WASHINGTON — A State Department watchdog on Thursday faulted President Donald Trump's top diplomat on Iran for sidelining a career employee after her loyalty was questioned by officials who cited her Iranian-American heritage and her work under the previous administration.
The department Inspector General's office found that Brian Hook's actions in 2017 were "inappropriate" when he agreed to prematurely end an assignment for Sohar Nowrouzzadeh, a career diplomat who was portrayed by other political appointees in the administration as untrustworthy due to her ethnic background and her work on the Iran nuclear deal under former President Barack Obama.
The inspector general report recommended that Secretary of State Mike Pompeo "consider whether disciplinary action is appropriate" for Hook or others who failed to comply with rules that require career civil servants to be assessed only on merit.
The report carries echoes of the Ukraine impeachment inquiry now unfolding in Washington, in which senior diplomats have testified that the Trump White House repeatedly undermined and mistreated career professionals at the State Department and questioned their political loyalty to the president.
Former senior diplomats and Democratic lawmakers in Congress have accused the Trump administration of trying to inject politics into the nonpartisan diplomatic corps and intimidating career civil servants from its first days in office.
"Congressional oversight efforts, reports from the State Department Inspector General, and public reporting have revealed a troubling pattern of abuse and retaliation against American career diplomats and civil servants," Rep. Eliot Engel, D-N.Y., said in a recent statement.
Sen. Bob Menendez of New Jersey, the ranking Democrat on the Senate Foreign Relations Committee, called the report part of “a growing body of evidence about the Trump administration’s repeated efforts to punish dedicated career public servants who have served Democratic and Republican administrations.”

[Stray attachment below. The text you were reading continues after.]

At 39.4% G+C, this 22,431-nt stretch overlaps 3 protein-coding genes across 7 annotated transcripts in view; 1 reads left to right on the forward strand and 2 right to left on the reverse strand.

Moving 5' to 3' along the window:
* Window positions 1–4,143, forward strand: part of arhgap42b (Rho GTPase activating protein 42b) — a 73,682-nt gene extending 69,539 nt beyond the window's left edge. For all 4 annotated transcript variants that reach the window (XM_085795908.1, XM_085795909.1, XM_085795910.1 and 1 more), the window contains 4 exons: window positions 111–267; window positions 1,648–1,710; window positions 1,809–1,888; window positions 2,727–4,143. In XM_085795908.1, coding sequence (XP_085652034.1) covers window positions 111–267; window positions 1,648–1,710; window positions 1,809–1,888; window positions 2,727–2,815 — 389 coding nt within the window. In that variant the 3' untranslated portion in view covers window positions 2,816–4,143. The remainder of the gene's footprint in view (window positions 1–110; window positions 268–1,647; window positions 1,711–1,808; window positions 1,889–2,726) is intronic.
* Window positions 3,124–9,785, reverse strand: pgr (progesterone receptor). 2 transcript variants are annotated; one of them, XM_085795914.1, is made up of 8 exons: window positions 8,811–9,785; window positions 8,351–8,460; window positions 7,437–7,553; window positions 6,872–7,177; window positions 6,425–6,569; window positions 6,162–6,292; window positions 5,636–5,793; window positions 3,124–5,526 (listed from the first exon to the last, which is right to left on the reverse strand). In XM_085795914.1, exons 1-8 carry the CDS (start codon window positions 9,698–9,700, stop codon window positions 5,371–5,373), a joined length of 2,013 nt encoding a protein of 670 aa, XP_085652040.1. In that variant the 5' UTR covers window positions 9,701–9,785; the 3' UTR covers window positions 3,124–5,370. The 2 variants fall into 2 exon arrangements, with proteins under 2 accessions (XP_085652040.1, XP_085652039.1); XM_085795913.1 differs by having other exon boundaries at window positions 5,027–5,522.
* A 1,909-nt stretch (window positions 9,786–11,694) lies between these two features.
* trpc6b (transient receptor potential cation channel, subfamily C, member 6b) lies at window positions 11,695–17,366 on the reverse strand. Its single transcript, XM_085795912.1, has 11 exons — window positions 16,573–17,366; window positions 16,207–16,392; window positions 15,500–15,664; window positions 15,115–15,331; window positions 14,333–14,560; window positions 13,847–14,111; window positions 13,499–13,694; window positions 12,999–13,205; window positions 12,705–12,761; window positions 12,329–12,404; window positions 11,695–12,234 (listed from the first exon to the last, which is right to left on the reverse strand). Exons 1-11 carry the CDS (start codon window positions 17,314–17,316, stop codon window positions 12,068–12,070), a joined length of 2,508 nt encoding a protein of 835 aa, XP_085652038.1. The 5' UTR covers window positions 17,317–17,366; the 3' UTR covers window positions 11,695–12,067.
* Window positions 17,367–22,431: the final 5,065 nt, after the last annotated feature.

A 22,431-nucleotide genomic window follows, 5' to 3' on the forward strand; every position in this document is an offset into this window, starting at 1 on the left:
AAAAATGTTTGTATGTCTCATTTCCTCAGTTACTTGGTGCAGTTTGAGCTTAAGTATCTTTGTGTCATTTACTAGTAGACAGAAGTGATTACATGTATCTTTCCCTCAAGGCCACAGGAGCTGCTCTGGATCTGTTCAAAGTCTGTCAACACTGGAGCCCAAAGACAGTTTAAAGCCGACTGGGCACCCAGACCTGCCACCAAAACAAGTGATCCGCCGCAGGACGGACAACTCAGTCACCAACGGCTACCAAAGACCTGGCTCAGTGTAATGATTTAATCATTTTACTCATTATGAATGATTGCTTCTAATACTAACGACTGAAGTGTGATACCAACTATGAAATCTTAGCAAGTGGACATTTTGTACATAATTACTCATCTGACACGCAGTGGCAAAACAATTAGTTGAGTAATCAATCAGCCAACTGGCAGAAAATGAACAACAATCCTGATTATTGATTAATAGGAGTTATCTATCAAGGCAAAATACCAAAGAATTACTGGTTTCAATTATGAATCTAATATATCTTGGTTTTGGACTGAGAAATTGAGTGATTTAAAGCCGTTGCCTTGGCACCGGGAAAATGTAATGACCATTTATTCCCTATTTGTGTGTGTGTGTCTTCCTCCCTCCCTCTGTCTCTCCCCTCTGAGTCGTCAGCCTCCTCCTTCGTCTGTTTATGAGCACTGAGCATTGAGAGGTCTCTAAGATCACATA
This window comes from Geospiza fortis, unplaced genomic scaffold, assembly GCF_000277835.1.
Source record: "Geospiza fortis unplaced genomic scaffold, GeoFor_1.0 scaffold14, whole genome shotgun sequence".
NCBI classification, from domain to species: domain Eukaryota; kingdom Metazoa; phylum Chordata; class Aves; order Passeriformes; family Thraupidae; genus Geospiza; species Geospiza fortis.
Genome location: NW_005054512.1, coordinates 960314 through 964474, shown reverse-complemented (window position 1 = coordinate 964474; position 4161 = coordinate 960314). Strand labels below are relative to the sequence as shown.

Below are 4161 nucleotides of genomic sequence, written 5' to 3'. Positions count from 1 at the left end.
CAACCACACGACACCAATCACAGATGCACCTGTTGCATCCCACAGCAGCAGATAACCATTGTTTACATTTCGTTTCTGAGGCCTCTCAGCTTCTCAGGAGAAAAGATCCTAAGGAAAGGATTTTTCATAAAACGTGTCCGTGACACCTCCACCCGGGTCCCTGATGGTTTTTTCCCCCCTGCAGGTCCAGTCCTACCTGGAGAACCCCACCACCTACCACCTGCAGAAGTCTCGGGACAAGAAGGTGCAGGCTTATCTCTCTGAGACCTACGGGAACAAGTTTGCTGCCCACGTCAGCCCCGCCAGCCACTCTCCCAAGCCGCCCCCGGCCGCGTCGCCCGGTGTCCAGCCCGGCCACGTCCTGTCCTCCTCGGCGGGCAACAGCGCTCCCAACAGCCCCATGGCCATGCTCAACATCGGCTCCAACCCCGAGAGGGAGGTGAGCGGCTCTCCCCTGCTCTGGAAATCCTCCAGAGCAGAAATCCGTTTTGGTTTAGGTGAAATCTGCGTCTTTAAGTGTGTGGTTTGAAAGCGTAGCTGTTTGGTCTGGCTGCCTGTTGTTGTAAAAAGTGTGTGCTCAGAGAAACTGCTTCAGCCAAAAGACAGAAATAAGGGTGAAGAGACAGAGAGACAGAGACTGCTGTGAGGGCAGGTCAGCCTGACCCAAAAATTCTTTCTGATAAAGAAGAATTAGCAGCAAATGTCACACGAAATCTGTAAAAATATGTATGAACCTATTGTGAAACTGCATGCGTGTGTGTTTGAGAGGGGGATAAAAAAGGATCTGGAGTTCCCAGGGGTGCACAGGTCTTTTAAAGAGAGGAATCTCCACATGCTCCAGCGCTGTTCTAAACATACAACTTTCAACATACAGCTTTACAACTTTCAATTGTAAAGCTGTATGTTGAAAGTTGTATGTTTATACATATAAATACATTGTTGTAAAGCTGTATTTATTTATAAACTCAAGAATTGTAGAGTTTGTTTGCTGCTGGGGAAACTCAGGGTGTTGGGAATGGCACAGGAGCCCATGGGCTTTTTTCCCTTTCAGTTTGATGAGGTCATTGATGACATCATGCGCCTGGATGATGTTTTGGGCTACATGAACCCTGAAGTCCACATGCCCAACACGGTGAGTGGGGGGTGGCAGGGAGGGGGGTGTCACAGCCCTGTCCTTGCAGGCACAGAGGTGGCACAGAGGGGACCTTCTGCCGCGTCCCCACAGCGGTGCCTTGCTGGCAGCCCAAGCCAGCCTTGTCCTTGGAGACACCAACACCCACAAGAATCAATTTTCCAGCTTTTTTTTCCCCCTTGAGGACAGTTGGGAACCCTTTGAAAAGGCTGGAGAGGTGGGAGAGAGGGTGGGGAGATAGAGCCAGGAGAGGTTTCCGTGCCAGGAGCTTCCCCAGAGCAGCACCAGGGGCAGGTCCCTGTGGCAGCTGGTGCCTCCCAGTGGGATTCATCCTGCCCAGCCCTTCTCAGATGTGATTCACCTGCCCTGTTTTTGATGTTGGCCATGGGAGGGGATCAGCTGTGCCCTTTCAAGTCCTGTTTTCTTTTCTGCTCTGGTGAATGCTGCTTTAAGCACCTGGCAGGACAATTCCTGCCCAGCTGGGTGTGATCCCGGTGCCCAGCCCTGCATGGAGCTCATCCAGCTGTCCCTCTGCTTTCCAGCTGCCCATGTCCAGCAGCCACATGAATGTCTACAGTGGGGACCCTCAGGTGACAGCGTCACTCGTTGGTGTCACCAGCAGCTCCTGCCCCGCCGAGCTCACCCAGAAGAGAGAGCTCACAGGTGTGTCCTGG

“Congress must not waiver in our oversight of the State Department in the wake of the Inspector General’s findings, as well as ongoing congressional investigations, that have shed light on this inexcusable conduct.”
The administration has rejected the accusations, portrayed some diplomats testifying in the Ukraine inquiry as partisan bureaucrats and Pompeo has argued that Trump has reinvigorated the department.
State Department Counselor T. Ulrich Brechbuhl wrote in a response included in the report that the department was under different leadership at the time Nowrouzzadeh was reassigned, and that current department leadership "had no firsthand knowledge of the events." For Hook to sideline an employee for reasons other than merit would be "wholly inconsistent with the professional leadership and behavior we have observed," Brechbuhl wrote.
The inspector general's report, which followed a request for an investigation by Democratic lawmakers in 2018, also examined allegations that four other career employees had been the subject of political retaliation. The inspector general's office said in two instances it did not find evidence of improper treatment. And in two other cases, the watchdog office said it not could not reach a definitive conclusion because of a lack of documents and an "inability to gain essential information from key decision makers" in the administration.
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Nowrouzzadeh was removed in 2017 from her position in the Office of Policy Planning, a high-level office that was led at the time by Hook, several months ahead of schedule after "significant discussion" of her "perceived political views, association with former administrations, and perceived national origin," according to the inspector general's report.
"As background, she worked on the Iran Deal, specifically works on Iran within S/P (the Policy Planning office), was born in Iran and upon my understanding cried when the President won," political appointee Julia Haller wrote in an email quoted in the report.
Haller was responding to questions from other political appointees about Nowrouzzadeh's status in Hook's office after an article published the same day in the Conservative Review titled, "Iran Deal Architect Is Now Running Tehran Policy at the State Department."
Nowrouzzadeh was born in the United States, not Iran as the article alleged, and is a career diplomat who had served under both Republican and Democratic presidents.